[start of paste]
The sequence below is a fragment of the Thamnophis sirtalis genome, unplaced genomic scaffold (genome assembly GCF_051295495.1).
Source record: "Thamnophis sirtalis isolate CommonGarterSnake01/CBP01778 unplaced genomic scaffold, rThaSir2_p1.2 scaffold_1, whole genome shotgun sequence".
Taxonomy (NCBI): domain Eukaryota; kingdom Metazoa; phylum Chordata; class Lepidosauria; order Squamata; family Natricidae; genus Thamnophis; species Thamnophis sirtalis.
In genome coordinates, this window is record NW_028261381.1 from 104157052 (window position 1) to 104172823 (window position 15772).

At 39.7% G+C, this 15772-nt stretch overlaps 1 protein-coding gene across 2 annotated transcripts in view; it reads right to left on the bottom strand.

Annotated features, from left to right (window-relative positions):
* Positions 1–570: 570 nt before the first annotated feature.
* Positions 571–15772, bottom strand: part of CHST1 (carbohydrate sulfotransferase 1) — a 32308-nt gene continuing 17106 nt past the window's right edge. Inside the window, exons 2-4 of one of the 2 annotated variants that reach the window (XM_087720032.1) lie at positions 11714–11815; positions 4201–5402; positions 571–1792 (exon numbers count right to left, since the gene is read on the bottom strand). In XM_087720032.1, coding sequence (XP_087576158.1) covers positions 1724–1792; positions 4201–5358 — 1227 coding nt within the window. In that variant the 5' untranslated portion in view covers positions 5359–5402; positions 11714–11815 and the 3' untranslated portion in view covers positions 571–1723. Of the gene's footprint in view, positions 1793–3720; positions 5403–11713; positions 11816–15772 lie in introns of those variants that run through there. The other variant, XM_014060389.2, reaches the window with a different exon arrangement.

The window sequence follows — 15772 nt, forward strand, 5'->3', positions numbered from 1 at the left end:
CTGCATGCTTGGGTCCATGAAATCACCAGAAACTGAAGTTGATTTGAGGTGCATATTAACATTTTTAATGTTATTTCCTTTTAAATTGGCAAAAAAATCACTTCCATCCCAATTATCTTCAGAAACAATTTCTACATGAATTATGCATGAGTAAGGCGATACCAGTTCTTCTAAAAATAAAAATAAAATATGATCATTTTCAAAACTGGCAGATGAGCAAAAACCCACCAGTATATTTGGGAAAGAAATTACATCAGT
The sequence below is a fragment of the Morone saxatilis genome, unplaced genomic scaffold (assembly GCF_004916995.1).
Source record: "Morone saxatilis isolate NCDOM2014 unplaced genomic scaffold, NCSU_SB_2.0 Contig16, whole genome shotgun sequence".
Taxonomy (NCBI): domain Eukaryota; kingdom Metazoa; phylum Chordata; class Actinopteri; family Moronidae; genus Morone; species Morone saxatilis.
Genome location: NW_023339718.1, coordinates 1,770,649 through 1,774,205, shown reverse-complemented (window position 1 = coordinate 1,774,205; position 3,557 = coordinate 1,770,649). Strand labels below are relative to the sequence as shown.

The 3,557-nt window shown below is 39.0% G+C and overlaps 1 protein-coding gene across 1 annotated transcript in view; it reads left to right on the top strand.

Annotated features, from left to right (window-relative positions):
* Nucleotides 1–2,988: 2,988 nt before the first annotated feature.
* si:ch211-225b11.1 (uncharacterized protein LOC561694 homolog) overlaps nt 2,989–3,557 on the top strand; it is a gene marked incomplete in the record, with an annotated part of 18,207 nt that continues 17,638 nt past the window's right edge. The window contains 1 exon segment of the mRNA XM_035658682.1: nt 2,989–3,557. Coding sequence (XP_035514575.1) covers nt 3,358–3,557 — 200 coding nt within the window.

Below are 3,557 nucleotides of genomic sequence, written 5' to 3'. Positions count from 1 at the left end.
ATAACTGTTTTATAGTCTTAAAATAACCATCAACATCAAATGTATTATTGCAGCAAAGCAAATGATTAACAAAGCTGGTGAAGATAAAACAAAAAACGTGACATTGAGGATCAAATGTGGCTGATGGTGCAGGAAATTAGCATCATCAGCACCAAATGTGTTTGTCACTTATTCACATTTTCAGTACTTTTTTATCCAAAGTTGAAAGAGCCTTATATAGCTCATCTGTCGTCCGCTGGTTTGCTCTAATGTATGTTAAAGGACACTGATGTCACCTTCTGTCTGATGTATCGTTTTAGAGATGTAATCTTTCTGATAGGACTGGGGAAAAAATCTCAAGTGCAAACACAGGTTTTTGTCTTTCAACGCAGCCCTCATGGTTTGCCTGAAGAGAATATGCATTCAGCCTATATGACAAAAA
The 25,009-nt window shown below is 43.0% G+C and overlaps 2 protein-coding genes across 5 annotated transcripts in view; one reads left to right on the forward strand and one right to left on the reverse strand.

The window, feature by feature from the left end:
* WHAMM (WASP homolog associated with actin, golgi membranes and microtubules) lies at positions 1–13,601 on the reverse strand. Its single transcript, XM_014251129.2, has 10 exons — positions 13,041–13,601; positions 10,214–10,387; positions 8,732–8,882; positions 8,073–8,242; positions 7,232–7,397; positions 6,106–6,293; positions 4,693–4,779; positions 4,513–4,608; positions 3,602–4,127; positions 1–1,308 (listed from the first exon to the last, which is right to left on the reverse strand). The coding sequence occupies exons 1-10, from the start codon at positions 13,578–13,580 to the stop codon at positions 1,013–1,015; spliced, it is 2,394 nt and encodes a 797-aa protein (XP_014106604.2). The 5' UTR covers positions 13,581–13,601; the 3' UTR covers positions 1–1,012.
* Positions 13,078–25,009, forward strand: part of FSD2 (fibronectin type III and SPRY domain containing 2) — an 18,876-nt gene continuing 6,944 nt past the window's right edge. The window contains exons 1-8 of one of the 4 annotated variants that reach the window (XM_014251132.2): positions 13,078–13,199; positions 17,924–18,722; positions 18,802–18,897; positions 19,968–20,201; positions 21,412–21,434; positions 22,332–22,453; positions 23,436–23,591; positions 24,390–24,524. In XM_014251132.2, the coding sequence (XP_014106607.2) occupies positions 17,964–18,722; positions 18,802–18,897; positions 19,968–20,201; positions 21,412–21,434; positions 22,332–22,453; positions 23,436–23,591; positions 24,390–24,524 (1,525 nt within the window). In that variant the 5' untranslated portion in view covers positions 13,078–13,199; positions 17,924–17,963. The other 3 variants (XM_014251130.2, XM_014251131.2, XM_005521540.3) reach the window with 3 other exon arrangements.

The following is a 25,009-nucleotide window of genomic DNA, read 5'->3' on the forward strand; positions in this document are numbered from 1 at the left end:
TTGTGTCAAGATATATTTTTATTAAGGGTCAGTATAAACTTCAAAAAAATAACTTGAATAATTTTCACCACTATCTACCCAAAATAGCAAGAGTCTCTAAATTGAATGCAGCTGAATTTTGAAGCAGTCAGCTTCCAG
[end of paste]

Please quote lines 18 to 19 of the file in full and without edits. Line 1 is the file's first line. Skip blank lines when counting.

* si:ch211-225b11.1 (uncharacterized protein LOC561694 homolog) overlaps nt 2,989–3,557 on the top strand; it is a gene marked incomplete in the record, with an annotated part of 18,207 nt that continues 17,638 nt past the window's right edge. The window contains 1 exon segment of the mRNA XM_035658682.1: nt 2,989–3,557. Coding sequence (XP_035514575.1) covers nt 3,358–3,557 — 200 coding nt within the window.

Below are 3,557 nucleotides of genomic sequence, written 5' to 3'. Positions count from 1 at the left end.